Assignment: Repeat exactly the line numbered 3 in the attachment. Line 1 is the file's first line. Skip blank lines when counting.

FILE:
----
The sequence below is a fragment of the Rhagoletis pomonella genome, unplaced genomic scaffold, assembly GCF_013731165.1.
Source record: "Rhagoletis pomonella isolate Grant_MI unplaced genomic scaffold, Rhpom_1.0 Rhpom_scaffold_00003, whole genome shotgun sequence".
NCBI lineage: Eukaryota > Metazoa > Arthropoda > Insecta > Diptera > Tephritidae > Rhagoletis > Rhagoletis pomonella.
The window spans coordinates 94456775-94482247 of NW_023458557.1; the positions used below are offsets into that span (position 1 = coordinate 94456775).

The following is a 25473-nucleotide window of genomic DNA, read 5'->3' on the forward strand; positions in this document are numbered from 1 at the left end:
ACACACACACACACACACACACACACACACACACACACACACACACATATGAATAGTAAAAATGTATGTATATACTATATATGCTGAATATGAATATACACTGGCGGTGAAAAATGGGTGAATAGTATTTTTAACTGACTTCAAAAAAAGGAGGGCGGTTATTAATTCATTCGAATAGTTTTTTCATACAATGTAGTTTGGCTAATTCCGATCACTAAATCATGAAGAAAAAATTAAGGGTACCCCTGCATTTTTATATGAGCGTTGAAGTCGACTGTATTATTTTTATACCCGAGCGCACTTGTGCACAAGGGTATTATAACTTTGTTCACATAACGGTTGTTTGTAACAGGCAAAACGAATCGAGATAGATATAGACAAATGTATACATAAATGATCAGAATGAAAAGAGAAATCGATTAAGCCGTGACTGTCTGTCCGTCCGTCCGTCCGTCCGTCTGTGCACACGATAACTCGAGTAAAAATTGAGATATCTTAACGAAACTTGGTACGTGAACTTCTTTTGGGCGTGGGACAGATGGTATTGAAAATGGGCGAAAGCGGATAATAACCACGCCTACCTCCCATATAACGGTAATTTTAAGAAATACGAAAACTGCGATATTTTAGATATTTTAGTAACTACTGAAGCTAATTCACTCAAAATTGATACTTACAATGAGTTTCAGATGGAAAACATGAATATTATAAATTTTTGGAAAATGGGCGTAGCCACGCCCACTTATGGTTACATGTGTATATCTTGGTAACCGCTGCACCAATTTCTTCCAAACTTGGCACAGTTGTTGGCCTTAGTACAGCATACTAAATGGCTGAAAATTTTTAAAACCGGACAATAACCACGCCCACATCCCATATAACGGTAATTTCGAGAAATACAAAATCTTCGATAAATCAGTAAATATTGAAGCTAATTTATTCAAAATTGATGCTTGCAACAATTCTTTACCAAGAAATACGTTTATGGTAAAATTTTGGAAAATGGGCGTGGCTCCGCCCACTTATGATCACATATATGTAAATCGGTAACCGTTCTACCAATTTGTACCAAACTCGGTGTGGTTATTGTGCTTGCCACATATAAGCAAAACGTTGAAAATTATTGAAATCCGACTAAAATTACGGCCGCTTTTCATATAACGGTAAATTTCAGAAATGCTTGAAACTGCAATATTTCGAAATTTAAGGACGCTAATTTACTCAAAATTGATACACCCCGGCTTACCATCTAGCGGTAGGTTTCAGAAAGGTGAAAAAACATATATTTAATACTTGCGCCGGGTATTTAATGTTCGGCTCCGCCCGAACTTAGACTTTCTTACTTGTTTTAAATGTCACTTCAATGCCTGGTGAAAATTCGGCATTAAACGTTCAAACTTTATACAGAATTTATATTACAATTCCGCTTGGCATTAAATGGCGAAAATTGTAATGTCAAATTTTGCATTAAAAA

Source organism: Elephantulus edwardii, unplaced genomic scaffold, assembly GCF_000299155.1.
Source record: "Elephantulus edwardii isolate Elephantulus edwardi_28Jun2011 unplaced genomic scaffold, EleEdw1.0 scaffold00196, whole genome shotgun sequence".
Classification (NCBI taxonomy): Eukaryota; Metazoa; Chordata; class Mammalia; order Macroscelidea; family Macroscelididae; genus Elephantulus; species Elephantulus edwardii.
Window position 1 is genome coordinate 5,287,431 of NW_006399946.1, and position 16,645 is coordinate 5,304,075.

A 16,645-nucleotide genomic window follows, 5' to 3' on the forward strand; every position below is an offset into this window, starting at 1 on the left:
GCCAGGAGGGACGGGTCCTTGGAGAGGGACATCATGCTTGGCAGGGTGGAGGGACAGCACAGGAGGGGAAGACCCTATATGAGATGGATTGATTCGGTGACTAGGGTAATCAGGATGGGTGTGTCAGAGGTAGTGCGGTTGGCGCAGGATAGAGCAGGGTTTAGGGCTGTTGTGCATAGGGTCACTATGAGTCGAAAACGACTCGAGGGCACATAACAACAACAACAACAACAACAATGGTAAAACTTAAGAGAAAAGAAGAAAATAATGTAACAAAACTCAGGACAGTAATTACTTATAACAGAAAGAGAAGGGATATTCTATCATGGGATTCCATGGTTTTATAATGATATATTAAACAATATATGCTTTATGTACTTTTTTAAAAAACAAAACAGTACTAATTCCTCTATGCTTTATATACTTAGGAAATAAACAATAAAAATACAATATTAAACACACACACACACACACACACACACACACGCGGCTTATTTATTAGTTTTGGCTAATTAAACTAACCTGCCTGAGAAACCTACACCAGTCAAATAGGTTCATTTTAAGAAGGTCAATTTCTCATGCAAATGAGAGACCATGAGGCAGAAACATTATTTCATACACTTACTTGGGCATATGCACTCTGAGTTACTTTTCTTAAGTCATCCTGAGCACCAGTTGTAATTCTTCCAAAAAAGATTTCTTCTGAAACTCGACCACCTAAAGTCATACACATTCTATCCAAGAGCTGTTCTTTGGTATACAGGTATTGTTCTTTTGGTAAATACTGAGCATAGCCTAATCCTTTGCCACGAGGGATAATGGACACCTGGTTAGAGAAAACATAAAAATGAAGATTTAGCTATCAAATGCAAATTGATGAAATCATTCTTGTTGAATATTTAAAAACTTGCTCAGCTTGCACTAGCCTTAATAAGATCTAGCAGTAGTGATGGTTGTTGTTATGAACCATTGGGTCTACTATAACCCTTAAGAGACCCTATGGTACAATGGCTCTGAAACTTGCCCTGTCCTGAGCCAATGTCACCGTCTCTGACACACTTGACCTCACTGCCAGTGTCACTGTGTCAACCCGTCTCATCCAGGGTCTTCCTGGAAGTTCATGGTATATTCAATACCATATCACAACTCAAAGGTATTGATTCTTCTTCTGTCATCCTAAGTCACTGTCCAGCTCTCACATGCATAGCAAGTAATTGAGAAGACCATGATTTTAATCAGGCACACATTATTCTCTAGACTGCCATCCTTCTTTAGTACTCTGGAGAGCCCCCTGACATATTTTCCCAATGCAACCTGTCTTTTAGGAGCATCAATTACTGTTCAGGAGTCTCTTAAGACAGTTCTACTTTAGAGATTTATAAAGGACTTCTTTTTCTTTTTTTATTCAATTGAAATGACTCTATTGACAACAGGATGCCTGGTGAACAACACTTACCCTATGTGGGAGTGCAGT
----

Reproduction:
NCBI lineage: Eukaryota > Metazoa > Arthropoda > Insecta > Diptera > Tephritidae > Rhagoletis > Rhagoletis pomonella.